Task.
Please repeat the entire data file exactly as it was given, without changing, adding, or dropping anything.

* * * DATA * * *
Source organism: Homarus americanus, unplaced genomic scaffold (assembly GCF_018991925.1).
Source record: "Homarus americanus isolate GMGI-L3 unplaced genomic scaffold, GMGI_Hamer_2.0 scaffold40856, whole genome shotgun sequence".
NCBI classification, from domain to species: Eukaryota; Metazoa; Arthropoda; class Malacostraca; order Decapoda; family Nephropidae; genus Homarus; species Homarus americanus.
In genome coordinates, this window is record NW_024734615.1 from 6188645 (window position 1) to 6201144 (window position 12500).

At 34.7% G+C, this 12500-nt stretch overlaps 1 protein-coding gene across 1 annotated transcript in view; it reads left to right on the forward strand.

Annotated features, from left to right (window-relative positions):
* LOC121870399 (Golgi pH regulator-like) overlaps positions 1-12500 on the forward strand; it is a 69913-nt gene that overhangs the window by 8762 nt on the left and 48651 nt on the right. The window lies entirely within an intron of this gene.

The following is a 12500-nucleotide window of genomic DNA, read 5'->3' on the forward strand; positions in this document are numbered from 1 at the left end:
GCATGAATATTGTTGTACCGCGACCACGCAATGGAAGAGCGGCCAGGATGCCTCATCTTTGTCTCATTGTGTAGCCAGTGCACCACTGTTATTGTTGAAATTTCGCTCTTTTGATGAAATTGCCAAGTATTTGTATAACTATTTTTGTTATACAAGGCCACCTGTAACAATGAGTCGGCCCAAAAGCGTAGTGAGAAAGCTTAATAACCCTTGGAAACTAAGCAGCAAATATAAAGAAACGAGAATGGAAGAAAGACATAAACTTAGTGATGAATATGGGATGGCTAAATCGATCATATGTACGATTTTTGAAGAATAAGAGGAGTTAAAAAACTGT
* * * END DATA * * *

Source organism: Homarus americanus, unplaced genomic scaffold (assembly GCF_018991925.1).
Source record: "Homarus americanus isolate GMGI-L3 unplaced genomic scaffold, GMGI_Hamer_2.0 scaffold40856, whole genome shotgun sequence".
NCBI classification, from domain to species: Eukaryota; Metazoa; Arthropoda; class Malacostraca; order Decapoda; family Nephropidae; genus Homarus; species Homarus americanus.
In genome coordinates, this window is record NW_024734615.1 from 6188645 (window position 1) to 6201144 (window position 12500).

At 34.7% G+C, this 12500-nt stretch overlaps 1 protein-coding gene across 1 annotated transcript in view; it reads left to right on the forward strand.

Annotated features, from left to right (window-relative positions):
* LOC121870399 (Golgi pH regulator-like) overlaps positions 1-12500 on the forward strand; it is a 69913-nt gene that overhangs the window by 8762 nt on the left and 48651 nt on the right. The window lies entirely within an intron of this gene.

The following is a 12500-nucleotide window of genomic DNA, read 5'->3' on the forward strand; positions in this document are numbered from 1 at the left end:
GCATGAATATTGTTGTACCGCGACCACGCAATGGAAGAGCGGCCAGGATGCCTCATCTTTGTCTCATTGTGTAGCCAGTGCACCACTGTTATTGTTGAAATTTCGCTCTTTTGATGAAATTGCCAAGTATTTGTATAACTATTTTTGTTATACAAGGCCACCTGTAACAATGAGTCGGCCCAAAAGCGTAGTGAGAAAGCTTAATAACCCTTGGAAACTAAGCAGCAAATATAAAGAAACGAGAATGGAAGAAAGACATAAACTTAGTGATGAATATGGGATGGCTAAATCGATCATATGTACGATTTTTGAAGAATAAGAGGAGTTAAAAAACTGT